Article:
14 idioms from the English-speaking world

Knowing their language is an important way to get closer to the culture of a people. In fact, languages are the medium for the thoughts, values, and habits of the people who speak them.

For example, there is a famous saying that the Inuit population has several words to describe snow. Whether this is true or simple urban legend, the facts is that the language we speak is an expression of our way of seeing and thinking about the world that surrounds us.

What happens if the same language is spoken in many different countries, as is the case with English? Are there variations from one country to another, besides the variants of British English and American English? The answer is yes.

The proof of this lies in the fact that we can find idiomatic expressions in every English-speaking country that are not used or understood anywhere else.

Here we have chosen two examples from each English-speaking country. Let’s take a look together.



The United Kingdom



1. A few sandwiches short of a picnic

It was used for the first time on a BBC Program in 1987 called the Lenny Henry Christmas Special.

While it literally means “the picnic is missing some sandwiches,” this idiom is used to show that a person has a screw loose or that they simply lack a bit of common sense:

She is very nice, but she is a few sandwiches short of a picnic.


2. Bob’s your uncle

This phrase means “ready,” more or less.

It is used to indicate that something is much easier than it seems.

It is usually said after giving instructions about a procedure or how to do something:

Plug it in, press the left button on the remote control, and Bob’s your uncle! The TV is on!






3. (To) hit the books

A very common expression in American universities which literally means “punch the books.”

It is used to show an intense and prolonged period of study, a bit like saying “crazy, desperate studying.”

American students say they are hitting the books when they are preparing for a big exam or major test in the subjects they are enrolled in:

Sorry, but I can’t come out with you tonight. I have to hit the books. I have an exam next week.


4. (To) look like a million dollars/bucks

While this phrase literally compares someone to a pile of paper money, it actually indicates that someone is very attractive and elegant.

It is a great compliment that can be used for both men and women:

You look so elegant tonight! You look like a million dollars!






5. You could skin a cat out there

This expression is used to show that it is very cold outside, so cold that you would steal the skin from a live cat to use its pelt for warmth.

Poor cats! We hope that the weather is not so ruthless in Ireland!:

It is minus 5 tonight. You could skin a cat out there!


6. It cost me an arm and a leg

If you are having difficulty paying for something, this is an appropriate phrase to use.

Not necessarily because it is expensive, but rather because of financial problems:

I am still paying off my mortgage. It cost me an arm and a leg!






7. Many a mickle maks a muckle

“Every little bit helps,” is what this phrase means.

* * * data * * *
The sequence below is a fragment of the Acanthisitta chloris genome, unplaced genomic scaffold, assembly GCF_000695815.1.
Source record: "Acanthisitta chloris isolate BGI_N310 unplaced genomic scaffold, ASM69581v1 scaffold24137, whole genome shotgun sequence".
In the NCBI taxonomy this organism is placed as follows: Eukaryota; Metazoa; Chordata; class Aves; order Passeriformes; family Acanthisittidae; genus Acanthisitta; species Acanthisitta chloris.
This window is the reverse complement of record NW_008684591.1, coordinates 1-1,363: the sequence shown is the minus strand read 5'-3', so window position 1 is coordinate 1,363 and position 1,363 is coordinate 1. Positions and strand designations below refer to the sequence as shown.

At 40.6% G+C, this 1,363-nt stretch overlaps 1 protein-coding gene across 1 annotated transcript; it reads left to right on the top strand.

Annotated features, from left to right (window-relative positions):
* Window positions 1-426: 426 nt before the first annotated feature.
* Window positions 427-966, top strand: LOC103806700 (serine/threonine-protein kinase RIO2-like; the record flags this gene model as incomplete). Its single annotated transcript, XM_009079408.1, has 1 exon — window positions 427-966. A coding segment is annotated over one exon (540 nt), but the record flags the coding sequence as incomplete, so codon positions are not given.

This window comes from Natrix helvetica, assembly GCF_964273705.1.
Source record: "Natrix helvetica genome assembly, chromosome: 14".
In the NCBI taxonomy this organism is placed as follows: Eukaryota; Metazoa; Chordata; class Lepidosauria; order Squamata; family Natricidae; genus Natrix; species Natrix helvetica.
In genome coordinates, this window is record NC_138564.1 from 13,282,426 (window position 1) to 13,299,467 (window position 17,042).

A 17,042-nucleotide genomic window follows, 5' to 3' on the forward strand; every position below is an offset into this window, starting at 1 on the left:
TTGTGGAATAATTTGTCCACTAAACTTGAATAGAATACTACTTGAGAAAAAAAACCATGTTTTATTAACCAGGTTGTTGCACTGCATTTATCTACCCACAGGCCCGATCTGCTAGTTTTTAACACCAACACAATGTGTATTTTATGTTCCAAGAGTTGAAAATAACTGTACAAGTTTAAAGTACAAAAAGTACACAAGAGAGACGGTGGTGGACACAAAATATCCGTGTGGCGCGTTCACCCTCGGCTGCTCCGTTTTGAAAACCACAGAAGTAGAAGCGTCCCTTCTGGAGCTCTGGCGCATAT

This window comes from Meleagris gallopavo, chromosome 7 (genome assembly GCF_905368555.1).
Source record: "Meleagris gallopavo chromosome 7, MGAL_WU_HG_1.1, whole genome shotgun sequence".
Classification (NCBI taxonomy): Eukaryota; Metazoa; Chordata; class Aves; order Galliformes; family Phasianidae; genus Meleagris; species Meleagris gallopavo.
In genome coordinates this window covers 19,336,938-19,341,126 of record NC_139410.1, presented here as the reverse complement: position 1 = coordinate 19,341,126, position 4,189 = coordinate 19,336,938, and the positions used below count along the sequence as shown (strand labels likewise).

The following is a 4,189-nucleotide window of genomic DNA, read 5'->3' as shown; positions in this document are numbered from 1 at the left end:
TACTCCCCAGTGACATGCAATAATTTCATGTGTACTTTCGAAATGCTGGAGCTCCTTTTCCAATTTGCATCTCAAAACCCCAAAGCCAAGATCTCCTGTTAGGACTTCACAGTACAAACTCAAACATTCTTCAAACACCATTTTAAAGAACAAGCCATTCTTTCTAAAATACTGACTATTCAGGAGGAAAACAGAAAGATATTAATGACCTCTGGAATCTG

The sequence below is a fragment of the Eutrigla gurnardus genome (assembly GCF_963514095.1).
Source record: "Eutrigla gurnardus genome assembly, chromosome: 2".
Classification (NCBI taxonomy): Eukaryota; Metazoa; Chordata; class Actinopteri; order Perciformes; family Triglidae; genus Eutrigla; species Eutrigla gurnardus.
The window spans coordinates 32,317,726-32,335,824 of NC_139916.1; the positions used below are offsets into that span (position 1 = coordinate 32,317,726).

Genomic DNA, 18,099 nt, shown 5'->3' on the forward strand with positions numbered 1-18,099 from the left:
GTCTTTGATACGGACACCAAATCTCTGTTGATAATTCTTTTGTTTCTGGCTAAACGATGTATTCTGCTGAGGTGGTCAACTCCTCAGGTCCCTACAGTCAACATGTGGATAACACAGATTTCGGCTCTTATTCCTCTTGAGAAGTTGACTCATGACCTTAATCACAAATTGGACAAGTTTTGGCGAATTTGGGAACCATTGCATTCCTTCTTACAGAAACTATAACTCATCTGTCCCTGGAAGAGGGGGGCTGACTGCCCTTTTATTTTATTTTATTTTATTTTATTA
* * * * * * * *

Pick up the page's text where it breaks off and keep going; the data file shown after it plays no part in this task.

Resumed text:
At the end of the day, a bunch of small change can add up to form a good sum:

Don’t throw it away. Many a mickle maks a muckle!


8. Cat’s lick

A cat’s lick is used to refer to a quick, superficial wash.

I don’t have enough time to wash my clothes. Just a cat’s lick!






9. (To) go cold turkey

Someone who goes cold turkey is someone who has suddenly stopped doing something or has managed to get out of a situation in a sudden and definitive manner.

This expression is used along with the word that indicates what has been moved away from:

I want to learn how to speak English well. So, I stopped speaking my native language cold turkey!


10. The rule of thumb

A general, shared practice that everyone follows without a specific law that requires it is a rule of thumb.

For example, in Canada, it is common to show up for a job interview about 15 minutes early, even if there is no written code that prescribes this behavior:

It would be better if you are there 15 minutes in advance. It is the rule of thumb!






11. (To) have a Captain Cook

Captain James Cook was the first European to set foot in Australia in 1766, while commanding the HMS Endeavor. So, having a Captain Cook means taking a quick look at something:

I went to the new shop on the corner. I had a Captain Cook and really loved it!


12. What’s the John Dory?

A John Dory is a fish that can be found in the Sydney harbor which is delicious grilled or fried.

Maybe because it rhymes with “story,” we ask “What’s the John Dory?” to find out the news of the day or the latest gossip:

I was away for the weekend, so I don’t know what happened. What’s the John Dory?



New Zealand



13. Hard case!

This exclamation, literally “difficult work,” is used to indicate that something is very funny:

Have you seen Mark this morning? Hard case!


14. She looks like mutton dressed as lamb.

As a mutton is much older than a lamb, this expression is used to refer to a woman who dresses much too young for her age:

Did you see Jean at the wedding? She looked like mutton dressed as lamb!



Now that you know some typical expressions for each English-speaking country, it’s time to go out there and practice.

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One comment

  1. Very insightful and informative article! Keep up the research and the good work

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